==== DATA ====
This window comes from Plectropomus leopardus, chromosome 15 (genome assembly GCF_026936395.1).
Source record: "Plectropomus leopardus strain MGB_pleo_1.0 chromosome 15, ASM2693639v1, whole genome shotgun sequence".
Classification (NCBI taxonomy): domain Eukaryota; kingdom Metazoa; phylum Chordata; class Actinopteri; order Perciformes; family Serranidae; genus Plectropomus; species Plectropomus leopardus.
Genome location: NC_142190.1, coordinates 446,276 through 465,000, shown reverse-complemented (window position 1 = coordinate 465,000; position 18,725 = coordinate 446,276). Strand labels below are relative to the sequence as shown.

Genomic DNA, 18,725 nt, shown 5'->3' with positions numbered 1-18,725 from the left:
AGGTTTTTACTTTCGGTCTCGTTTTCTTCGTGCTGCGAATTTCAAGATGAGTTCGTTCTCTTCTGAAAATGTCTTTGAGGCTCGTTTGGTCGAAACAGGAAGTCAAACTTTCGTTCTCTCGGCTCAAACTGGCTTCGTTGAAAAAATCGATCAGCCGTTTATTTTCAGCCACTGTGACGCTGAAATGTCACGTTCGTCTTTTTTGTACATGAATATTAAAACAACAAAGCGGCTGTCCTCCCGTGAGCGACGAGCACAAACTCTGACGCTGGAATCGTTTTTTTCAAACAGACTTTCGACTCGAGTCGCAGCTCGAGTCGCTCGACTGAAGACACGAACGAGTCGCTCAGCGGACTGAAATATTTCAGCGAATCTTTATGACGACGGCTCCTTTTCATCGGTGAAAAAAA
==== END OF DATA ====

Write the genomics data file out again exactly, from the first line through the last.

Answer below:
This window comes from Plectropomus leopardus, chromosome 15 (genome assembly GCF_026936395.1).
Source record: "Plectropomus leopardus strain MGB_pleo_1.0 chromosome 15, ASM2693639v1, whole genome shotgun sequence".
Classification (NCBI taxonomy): domain Eukaryota; kingdom Metazoa; phylum Chordata; class Actinopteri; order Perciformes; family Serranidae; genus Plectropomus; species Plectropomus leopardus.
Genome location: NC_142190.1, coordinates 446,276 through 465,000, shown reverse-complemented (window position 1 = coordinate 465,000; position 18,725 = coordinate 446,276). Strand labels below are relative to the sequence as shown.

Genomic DNA, 18,725 nt, shown 5'->3' with positions numbered 1-18,725 from the left:
AGGTTTTTACTTTCGGTCTCGTTTTCTTCGTGCTGCGAATTTCAAGATGAGTTCGTTCTCTTCTGAAAATGTCTTTGAGGCTCGTTTGGTCGAAACAGGAAGTCAAACTTTCGTTCTCTCGGCTCAAACTGGCTTCGTTGAAAAAATCGATCAGCCGTTTATTTTCAGCCACTGTGACGCTGAAATGTCACGTTCGTCTTTTTTGTACATGAATATTAAAACAACAAAGCGGCTGTCCTCCCGTGAGCGACGAGCACAAACTCTGACGCTGGAATCGTTTTTTTCAAACAGACTTTCGACTCGAGTCGCAGCTCGAGTCGCTCGACTGAAGACACGAACGAGTCGCTCAGCGGACTGAAATATTTCAGCGAATCTTTATGACGACGGCTCCTTTTCATCGGTGAAAAAAA